A Churchill quote comes to mind when I read something like this. " An appeaser is one who feeds a crocodile, hoping it eats him last"

...No regimes on earth have more to gain from an American defeat in Iraq than the theocracy in Iran and the Assad dictatorship in Syria. They have every incentive to aggravate the Iraqi turmoil that already has so many Americans clamoring for withdrawal. "There is no evidence to support the assumption that Iran and Syria want a stable Iraq," writes Middle East Quarterly editor Michael Rubin, whose experience in the region runs deep. "Rather, all their actions show a desire to stymie the United States and destabilize their neighbor. More dangerous still . . . is the naive assumption that making concessions to terrorism or forcing others to do so brings peace rather than war."

The war against radical Islam, of which Iraq is but one front, cannot be won so long as regimes like those in Tehran and Damascus remain in power. They are as much our enemies today as the Nazi Reich was our enemy in an earlier era. Imploring Assad and Ahmadinejad for help in Iraq can only intensify the whiff of American retreat that is already in the air. The word for that isn't realism. It's surrender. "

Wednesday, December 06, 2006

Iraq Study Group Report (Updated)

I am in the process of reading the Iraq Study Group Report and will try to dissect it as I go but just a perfunctory reading of the Executive Summary gives me more than just a pause. It seems to run a long gamut from Iraq itself to recommendations of a dialog with Iran and Syria as serious "partners" in Iraq. It also brings in the Israeli/Palestinian question and that does not bode well for US/Israeli relations. Of course knowing James Bakers past thoughts on Israel and Jews in general, I can't say that surprises me. Nowhere is terms such as victory to be found. Stay tuned and read it for yourself. I would be interested in any comments regarding your reading and interpretations.
Now this is earth shaking news...

The challenges in Iraq are complex. Violence is increasing
in scope and lethality. It is fed by a Sunni Arab insurgency, Shiite
militias and death squads, al Qaeda, and widespread criminality.
Sectarian conflict is the principal challenge to stability....If the situation continues to deteriorate, the consequences
could be severe. A slide toward chaos could trigger the collapse
of Iraq’s government and a humanitarian catastrophe. Neighboring
countries could intervene. Sunni-Shia clashes could
spread. Al Qaeda could win a propaganda victory and expand
its base of operations. The global standing of the United States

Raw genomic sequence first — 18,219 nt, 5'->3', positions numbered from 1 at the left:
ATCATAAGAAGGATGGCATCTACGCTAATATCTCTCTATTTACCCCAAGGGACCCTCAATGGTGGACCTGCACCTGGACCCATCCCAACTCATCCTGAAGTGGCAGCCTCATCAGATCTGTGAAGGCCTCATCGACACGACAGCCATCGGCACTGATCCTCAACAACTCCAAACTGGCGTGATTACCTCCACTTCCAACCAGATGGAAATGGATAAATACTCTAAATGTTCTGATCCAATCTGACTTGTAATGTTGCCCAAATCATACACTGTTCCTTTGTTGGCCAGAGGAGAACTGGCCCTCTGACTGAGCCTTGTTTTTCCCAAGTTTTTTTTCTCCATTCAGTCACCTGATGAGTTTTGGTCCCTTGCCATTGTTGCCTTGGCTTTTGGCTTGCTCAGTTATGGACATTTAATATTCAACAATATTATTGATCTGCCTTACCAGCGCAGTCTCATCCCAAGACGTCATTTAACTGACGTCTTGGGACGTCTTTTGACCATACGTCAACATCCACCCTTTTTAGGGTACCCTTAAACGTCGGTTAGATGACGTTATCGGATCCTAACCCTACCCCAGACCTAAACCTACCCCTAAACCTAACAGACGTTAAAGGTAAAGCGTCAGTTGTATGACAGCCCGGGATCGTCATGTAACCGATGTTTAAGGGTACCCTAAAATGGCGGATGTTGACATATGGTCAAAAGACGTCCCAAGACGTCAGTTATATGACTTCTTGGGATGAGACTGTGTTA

could be diminished. Americans could become more polarized.
Then we have this jaw dropper:

Given the ability of Iran and Syria to influence events
within Iraq and their interest in avoiding chaos in Iraq, the
United States should try to engage them constructively.

I'm not even well into the 4th page of the Executive Summary. This is going to be a page turner for sure.
(Update) Ed at Captains Quarters has a couple of very good posts about the ISG Report here and here. And NZ Bear has the report converted to HTML format here.

So far it seems to be as advertised but does have some good ideas that will mostly be overlooked by the media and the casual reader. I'll come back to those in a later post but lets just look at this and digest it.
There must be a renewed and sustained commitment by the United States to a comprehensive Arab-Israeli peace on all fronts: Lebanon, Syria, and President Bush’s June 2002 commitment to a two-state solution for Israel and Palestine. This commitment must include direct talks with, by, and between Israel, Lebanon, Palestinians (those who accept Israel’s right to exist), and particularly Syria—which is the principal transit point for shipments of weapons to Hezbollah, and which supports radical Palestinian groups. ...

RECOMMENDATION 15: Concerning Syria, some elements of that negotiated peace should be:

• Syria’s full adherence to UN Security Council Resolution 1701 of August 2006, which provides the framework for
Lebanon to regain sovereign control over its territory.
• Syria’s full cooperation with all investigations into political assassinations in Lebanon, especially those of Rafik
Hariri and Pierre Gemayel.
• A verifiable cessation of Syrian aid to Hezbollah and the use of Syrian territory for transshipment of Iranian weapons and aid to Hezbollah. (This step would do much to solve Israel’s problem with Hezbollah.)
• Syria’s use of its influence with Hamas and Hezbollah for the release of the captured Israeli Defense Force
• A verifiable cessation of Syrian efforts to undermine the democratically elected government of Lebanon.

Baker and company have been called "realists" in the past but if this is their idea of realism, a proposal that has no chance of happening, I would venture to say that they are more of the Pollyanna school than the school of realism. I guess their idea of success is to cooperate with our enemies and hope for the best while calling a defeat a success and walking away claiming victory. More later. I'm reading this missive again and suggest you do the same. It is not as long as it seems, several blank pages, addendum and lists of members etc. and the meat is double spaced to make it look more impressive a tome than it is.